We Love a rebrand and we definitely love the new Moonpig brand identity. The space pig was dated and giving the impression to it’s customers that they only sell humorous cards. The new logo is simple yet effective. The font gives the illusion of floating in space and the pink pays perfect homage to the pig. Although risky using such a vibrant pink we think this really works. The designers have gone with a pastel colour palette throughout various assets, which gives the brand a playful feel.
Heres some background on Moonpig and the designers responsible for this genius rebrand…
Moonpig is a business based in London and Guernsey which sells personalised greeting cards, flowers and gifts. The website was launched in July 2000, and in 2007 the company was responsible for 90 percent of the online greeting card market in the United Kingdom, with nearly six million cards shipped.
Moonpig was launched in 2000 by Nick Jenkins, who later sold the company for £120 million. The Jetson-like “space pig” mascot had been in place since the beginning, but it’s now been replaced by a more contemporary wordmark and identity.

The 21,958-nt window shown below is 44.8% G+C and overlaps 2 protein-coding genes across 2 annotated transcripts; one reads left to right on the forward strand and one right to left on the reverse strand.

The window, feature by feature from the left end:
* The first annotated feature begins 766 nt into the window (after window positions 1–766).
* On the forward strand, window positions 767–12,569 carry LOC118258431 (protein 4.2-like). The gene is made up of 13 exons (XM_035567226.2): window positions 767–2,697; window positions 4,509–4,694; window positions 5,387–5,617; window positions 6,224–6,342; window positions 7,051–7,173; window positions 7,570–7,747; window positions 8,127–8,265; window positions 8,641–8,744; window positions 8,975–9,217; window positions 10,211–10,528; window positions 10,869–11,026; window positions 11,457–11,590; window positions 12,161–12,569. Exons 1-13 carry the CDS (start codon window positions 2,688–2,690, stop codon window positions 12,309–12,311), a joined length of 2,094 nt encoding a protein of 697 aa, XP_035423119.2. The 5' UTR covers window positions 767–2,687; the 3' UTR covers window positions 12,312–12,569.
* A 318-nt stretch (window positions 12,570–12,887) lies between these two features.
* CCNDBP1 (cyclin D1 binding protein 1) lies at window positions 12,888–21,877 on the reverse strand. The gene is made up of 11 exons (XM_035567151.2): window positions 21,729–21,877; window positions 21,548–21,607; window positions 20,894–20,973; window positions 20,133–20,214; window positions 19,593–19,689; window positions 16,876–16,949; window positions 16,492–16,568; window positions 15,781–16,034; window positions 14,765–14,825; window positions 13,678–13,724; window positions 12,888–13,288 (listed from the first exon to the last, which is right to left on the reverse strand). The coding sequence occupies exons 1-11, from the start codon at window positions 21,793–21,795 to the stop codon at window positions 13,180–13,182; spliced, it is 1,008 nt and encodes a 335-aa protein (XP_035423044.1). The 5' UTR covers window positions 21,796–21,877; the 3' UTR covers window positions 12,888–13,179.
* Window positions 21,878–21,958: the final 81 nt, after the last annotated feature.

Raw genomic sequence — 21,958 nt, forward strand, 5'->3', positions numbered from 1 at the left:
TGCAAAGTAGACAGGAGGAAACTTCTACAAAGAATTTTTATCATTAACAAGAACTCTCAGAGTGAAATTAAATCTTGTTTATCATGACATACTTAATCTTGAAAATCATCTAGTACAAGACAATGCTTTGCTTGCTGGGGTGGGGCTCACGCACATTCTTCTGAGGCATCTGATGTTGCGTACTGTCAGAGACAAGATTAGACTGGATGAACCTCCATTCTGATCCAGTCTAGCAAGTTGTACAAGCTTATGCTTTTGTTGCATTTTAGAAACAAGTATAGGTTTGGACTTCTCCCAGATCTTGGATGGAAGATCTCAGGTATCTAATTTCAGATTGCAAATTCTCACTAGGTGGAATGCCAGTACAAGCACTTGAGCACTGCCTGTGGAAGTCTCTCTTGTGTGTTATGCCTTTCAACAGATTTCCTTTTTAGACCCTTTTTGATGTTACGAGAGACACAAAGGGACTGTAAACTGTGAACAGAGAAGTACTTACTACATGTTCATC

The new brand identity
The identity was designed in-house in collaboration with Ian Styles, Simon Smith, Stuart Hammersley, and Rick Banks’ F37 Foundry.
“The logotype is playfully designed to compress down to form a subtle reference to a pig’s snout in small spaces and extend out to allow play with horizontal formats and interact with the new TV jingle.
We worked extensively with British based type company F37 Foundry to create and develop a custom bespoke type family that would play a key role in Moonpig’s new brand identity. Both companies worked together using the F37 Ginger type family as the foundations, creating a new Demi weight called Moonpig Lift-Off.
This weight features 3 styles of alternates with random programming, giving it a playful yet structured execution. It consists of 4 subclasses: a regular class for the normal design of the characters, one class for the ‘lift’ characters, another class for the ‘wobbly’ characters and one for the more complex group of characters — those that ‘shake’.
A method called ‘Quantum’ was used for the programming. This allowed for a higher degree of randomness, which is defined by the amount of characters affected within a certain group of characters and level of substitution. “